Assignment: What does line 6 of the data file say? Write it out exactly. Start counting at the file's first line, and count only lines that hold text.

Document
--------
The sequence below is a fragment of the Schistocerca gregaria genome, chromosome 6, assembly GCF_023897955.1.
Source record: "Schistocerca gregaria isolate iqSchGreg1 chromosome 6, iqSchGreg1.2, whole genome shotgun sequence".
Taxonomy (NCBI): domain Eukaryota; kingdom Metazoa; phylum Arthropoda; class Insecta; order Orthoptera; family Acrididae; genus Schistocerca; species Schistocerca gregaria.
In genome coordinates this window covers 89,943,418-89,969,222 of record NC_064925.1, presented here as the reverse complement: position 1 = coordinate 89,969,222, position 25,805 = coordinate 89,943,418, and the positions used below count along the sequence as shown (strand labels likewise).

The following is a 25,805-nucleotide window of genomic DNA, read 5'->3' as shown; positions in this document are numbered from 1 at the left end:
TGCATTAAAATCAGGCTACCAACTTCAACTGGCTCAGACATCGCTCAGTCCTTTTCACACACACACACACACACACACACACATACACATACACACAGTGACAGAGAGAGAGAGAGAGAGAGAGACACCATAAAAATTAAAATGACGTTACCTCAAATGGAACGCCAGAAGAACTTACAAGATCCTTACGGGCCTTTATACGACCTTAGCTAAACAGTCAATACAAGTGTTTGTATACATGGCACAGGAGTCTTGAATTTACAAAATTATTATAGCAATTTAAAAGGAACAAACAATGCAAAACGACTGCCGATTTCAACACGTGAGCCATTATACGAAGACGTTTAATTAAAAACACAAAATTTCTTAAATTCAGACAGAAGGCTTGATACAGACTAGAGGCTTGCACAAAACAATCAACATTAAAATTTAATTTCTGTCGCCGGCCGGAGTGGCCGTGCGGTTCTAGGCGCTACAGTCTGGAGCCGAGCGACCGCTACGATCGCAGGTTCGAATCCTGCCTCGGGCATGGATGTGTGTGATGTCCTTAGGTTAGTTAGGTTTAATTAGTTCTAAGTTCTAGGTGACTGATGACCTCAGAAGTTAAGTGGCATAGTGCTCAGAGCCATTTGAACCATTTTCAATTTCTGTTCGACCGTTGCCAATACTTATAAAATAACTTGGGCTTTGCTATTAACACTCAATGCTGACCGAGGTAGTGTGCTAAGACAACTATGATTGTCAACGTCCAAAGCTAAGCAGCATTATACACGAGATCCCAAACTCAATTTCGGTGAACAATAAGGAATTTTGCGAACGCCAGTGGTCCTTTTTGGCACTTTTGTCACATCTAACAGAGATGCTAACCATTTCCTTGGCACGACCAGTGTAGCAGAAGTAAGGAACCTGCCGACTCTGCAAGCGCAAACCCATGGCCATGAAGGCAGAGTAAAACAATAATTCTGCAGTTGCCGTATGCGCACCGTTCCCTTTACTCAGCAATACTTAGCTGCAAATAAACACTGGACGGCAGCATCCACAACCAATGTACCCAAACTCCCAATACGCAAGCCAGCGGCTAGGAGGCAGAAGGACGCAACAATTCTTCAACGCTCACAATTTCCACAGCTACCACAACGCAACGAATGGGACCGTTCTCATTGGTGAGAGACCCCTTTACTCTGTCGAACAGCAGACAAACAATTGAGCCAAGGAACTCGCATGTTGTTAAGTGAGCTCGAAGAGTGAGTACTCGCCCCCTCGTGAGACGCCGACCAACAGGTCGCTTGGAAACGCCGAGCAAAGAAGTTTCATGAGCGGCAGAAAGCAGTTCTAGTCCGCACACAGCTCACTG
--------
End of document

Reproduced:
TGCATTAAAATCAGGCTACCAACTTCAACTGGCTCAGACATCGCTCAGTCCTTTTCACACACACACACACACACACACACACATACACATACACACAGTGACAGAGAGAGAGAGAGAGAGAGAGACACCATAAAAATTAAAATGACGTTACCTCAAATGGAACGCCAGAAGAACTTACAAGATCCTTACGGGCCTTTATACGACCTTAGCTAAACAGTCAATACAAGTGTTTGTATACATGGCACAGGAGTCTTGAATTTACAAAATTATTATAGCAATTTAAAAGGAACAAACAATGCAAAACGACTGCCGATTTCAACACGTGAGCCATTATACGAAGACGTTTAATTAAAAACACAAAATTTCTTAAATTCAGACAGAAGGCTTGATACAGACTAGAGGCTTGCACAAAACAATCAACATTAAAATTTAATTTCTGTCGCCGGCCGGAGTGGCCGTGCGGTTCTAGGCGCTACAGTCTGGAGCCGAGCGACCGCTACGATCGCAGGTTCGAATCCTGCCTCGGGCATGGATGTGTGTGATGTCCTTAGGTTAGTTAGGTTTAATTAGTTCTAAGTTCTAGGTGACTGATGACCTCAGAAGTTAAGTGGCATAGTGCTCAGAGCCATTTGAACCATTTTCAATTTCTGTTCGACCGTTGCCAATACTTATAAAATAACTTGGGCTTTGCTATTAACACTCAATGCTGACCGAGGTAGTGTGCTAAGACAACTATGATTGTCAACGTCCAAAGCTAAGCAGCATTATACACGAGATCCCAAACTCAATTTCGGTGAACAATAAGGAATTTTGCGAACGCCAGTGGTCCTTTTTGGCACTTTTGTCACATCTAACAGAGATGCTAACCATTTCCTTGGCACGACCAGTGTAGCAGAAGTAAGGAACCTGCCGACTCTGCAAGCGCAAACCCATGGCCATGAAGGCAGAGTAAAACAATAATTCTGCAGTTGCCGTATGCGCACCGTTCCCTTTACTCAGCAATACTTAGCTGCAAATAAACACTGGACGGCAGCATCCACAACCAATGTACCCAAACTCCCAATACGCAAGCCAGCGGCTAGGAGGCAGAAGGACGCAACAATTCTTCAACGCTCACAATTTCCACAGCTACCACAACGCAACGAATGGGACCGTTCTCATTGGTGAGAGACCCCTTTACTCTGTCGAACAGCAGACAAACAATTGAGCCAAGGAACTCGCATGTTGTTAAGTGAGCTCGAAGAGTGAGTACTCGCCCCCTCGTGAGACGCCGACCAACAGGTCGCTTGGAAACGCCGAGCAAAGAAGTTTCATGAGCGGCAGAAAGCAGTTCTAGTCCGCACACAGCTCACTG